The Heat understand what matters. They won Game 3 on Sunday 91-85 to take a 2-1 lead in the NBA Finals because they've grown to understand better than any team in the league that reputations don't mean anything until they've been established on these late nights of June, and that no possession in your life means more than the expensive exchanges in the final minutes that have moved Miami within two games of the championship.
"Every day we remind ourselves," said power forward Chris Bosh, who was a horrid 3-of-12 from the field and yet was defined by his double-double of 10 points and 11 rebounds in this victory. "We think of that pain that we experienced last year. It hurts a lot worse when you're not successful as opposed to, I guess, your lungs burning and your muscles burning from giving that extra effort. We carry that pain with us. We think about it every day, and that really helps us to succeed in this series."
How many times can it be said that Miami's failure in the NBA Finals one year ago has given it a sense of potential and ambition that Oklahoma City is just now beginning to recognize? It has little to do with reaching high. It has everything to do with the capacity within to overcome and to wrestle.
Miami's conviction can be found in these fist-clenched stats. The Heat outscored Oklahoma City 31-15 from the free-throw line, and LeBron James has attempted almost twice as many free throws in these three games as he did throughout the six-game Finals of last year. The team that settled for jump shots one year ago has become the team that scored all but five of its 28 field goals in the paint Sunday. The Thunder have superior size and yet were outrebounded 45-38 (including 14-11 on the offensive glass) as Bosh and James, both of whom used to be inordinately proud of their refined skills, combined for 25 boards.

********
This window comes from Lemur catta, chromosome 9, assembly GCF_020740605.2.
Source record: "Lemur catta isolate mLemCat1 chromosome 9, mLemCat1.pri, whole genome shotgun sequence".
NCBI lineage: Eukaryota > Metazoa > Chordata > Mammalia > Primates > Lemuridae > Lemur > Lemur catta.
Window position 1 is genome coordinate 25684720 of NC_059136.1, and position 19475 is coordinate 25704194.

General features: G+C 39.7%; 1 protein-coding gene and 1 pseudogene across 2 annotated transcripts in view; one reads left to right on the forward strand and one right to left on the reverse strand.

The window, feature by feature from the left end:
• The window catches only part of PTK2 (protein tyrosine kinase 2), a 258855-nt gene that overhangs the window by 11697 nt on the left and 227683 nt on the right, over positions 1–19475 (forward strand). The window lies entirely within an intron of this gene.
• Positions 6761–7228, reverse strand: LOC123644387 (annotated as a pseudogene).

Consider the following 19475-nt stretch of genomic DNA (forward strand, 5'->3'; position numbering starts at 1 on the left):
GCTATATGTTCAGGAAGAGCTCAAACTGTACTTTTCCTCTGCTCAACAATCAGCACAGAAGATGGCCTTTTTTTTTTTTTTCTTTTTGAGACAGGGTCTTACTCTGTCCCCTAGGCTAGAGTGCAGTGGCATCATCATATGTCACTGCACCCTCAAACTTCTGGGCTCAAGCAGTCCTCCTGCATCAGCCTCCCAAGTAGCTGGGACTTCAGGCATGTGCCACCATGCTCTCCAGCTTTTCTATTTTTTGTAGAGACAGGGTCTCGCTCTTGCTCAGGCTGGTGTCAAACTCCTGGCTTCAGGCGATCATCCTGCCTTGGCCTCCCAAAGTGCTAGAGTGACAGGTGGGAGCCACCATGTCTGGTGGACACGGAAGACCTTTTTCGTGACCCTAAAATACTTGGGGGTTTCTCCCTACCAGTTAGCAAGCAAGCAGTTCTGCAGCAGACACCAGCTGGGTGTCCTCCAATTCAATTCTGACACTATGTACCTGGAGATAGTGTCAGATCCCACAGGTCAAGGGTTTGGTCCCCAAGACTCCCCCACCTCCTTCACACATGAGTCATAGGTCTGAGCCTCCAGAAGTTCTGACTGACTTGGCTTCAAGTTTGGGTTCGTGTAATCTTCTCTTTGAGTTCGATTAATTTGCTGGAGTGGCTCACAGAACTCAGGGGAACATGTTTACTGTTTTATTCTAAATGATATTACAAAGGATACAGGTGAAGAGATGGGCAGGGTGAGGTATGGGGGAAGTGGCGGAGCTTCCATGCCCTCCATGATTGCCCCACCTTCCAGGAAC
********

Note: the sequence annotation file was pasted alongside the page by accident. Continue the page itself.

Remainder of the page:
Miami tightened its hold on the series while shooting 37.8 percent from the field and committing a preposterous nine turnovers in the fourth quarter. Last year it was numbers like those that invited Dallas to steal a couple of early games and win the Finals going away. The Heat remember how that felt, and in the Thunder they are able to recognize the Miami Heat as they used to be one year ago.
"We understand that it's been a great teacher for us," James said of the burning that has tortured him and his teammates for the last 12 months.
Those memories have become something they treasure, because few teams have them. The Mavericks had them last year, the Heat have them this year and maybe the Thunder -- unless they suddenly find it within themselves to define and establish their style at Miami's expense -- will dwell on them and build for next year.
The Thunder were up 60-51 in the third quarter and pulling away via Kevin Durant (25 points on 11-of-19 shooting) and Russell Westbrook (19 points on 8-for-18), who had been excessively criticized in Game 2. To his credit Westbrook was continuing to attack, and it would have been natural for the Oklahoma City point guard to be proud of himself for that. The Heat would have understood that kind of premature satisfaction. It is part of their collective memory.
"Looking by the clock, you know if you don't get this back right now, it could be ugly," Miami guard Dwyane Wade said. "We're a pretty good team when we're desperate."